State premiers who continue to impose hard border closures once the country hits an 80 per cent vaccination target could fall into some legal trouble, a lawyer has warned.
In an interview on The Sunday Project, constitutional lawyer Professor Kim Rubenstein said that state premiers could be taken to court by Australians who have suffered as a result.
“Any person who is impacted by these restrictions and who can show that this is a disproportionate burden on trade [could mount legal action],” she said, news.com.au reports.
“So that if it can show that it is, in fact, protecting one state over the other, without a legitimate or proportional response, then it really is available for challenge. And we may, in fact, see that ahead of us.”
Professor Rubenstein went on to explain that the Australian constitution “was motivated by a desire to travel freely across the country. Colonies were finding it difficult to have barriers around trade. Section 92 was placed there to discourage any restriction of travel within Australia”.
Professor’s Rubenstein’s comments come the same day Prime Minister Scott Morrison pleaded with state premiers to open up once it’s safe to do so. Speaking to Weekend Sunrise, Morrison said there was no reason for borders to remain closed once we reach the 80 per cent double vaccination target.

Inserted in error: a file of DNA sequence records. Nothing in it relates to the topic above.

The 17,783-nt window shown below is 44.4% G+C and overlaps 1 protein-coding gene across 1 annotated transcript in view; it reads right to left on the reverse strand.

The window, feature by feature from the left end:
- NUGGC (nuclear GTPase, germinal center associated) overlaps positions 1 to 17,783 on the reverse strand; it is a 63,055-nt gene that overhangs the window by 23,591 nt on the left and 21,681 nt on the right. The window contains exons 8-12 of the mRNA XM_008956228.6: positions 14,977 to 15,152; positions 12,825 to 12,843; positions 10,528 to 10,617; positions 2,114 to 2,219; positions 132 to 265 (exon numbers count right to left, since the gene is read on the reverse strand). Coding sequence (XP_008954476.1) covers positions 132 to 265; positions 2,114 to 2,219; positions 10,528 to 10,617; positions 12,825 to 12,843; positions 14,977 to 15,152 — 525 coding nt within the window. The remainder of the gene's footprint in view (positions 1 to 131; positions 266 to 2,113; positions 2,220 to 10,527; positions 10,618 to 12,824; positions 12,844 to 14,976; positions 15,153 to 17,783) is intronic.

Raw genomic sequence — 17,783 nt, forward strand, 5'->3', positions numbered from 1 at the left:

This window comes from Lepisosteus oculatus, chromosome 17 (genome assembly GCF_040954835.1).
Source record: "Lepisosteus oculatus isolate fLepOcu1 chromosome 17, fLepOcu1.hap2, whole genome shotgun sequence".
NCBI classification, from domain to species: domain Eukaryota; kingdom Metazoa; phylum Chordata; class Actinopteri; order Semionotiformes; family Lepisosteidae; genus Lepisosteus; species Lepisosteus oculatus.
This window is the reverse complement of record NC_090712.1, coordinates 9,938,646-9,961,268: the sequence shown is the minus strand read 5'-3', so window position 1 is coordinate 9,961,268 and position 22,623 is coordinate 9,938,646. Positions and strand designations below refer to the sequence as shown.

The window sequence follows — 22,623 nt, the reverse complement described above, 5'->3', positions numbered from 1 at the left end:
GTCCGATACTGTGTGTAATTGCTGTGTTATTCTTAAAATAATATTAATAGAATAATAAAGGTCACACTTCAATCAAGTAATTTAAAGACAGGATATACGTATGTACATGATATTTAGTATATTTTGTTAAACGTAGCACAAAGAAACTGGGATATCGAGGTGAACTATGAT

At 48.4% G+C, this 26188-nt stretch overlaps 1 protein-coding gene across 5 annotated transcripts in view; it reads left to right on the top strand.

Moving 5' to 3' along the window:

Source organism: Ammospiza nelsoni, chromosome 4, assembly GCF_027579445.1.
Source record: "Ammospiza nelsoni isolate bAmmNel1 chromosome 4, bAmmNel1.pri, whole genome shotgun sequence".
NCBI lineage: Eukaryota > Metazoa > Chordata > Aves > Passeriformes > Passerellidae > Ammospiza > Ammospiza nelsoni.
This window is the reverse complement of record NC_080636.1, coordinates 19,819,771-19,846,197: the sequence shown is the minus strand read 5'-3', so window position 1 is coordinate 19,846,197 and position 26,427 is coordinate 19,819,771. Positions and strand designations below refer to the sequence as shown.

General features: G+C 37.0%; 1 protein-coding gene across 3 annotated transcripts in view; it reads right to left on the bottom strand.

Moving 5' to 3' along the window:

“It’s important that we do move forward,” he told Seven’s Political Editor Mark Riley. “We can’t stay in second gear. We’ve got to get to top gear in living with the virus… that’s where we need to be.
“My message is to Australians that what I‘d like them to have for Christmas is their lives back.
“There comes a time when you’ve got to honour the arrangement you’ve made with the Australian people, and that is when you get to 80 per cent vaccination, it’s very clear that you can start opening up.”
Both Victoria and New South Wales have already released their national roadmaps out of Covid-19, however Queensland and Western Australia are yet to do so.
On Friday, Queensland Premier Annastacia Palaszczuk said she was unwilling to open the state’s borders even at 80 per cent vaccination target.
“If you look at the national plan, the 80 per cent actually takes you backwards and I do not want that for Queensland, so we’re probably going to see a difference for Western Australia and Queensland because at the moment we have freedoms,” she said.
Back in July, Western Australia Premier Mark McGowan said he was keen to pursue a zero Covid-19 policy in the state even after vaccination targets were met.
“Our preferred option is zero Covid obviously and that’s what we’ll attempt to do,” he said at the time.
“And we don’t want to have deaths and we don’t want to have spread of the virus, but there can be some easing of some of the rules. When you get to 70, perhaps 80, if there is a lockdown it might be a lesser area rather than the entire metropolitan area. It might be a country town rather than the entire region.
“We retain the right to put in place border [restrictions], that’s understood, but some of the measures we put in place might ease, once we reach that level of vaccination.”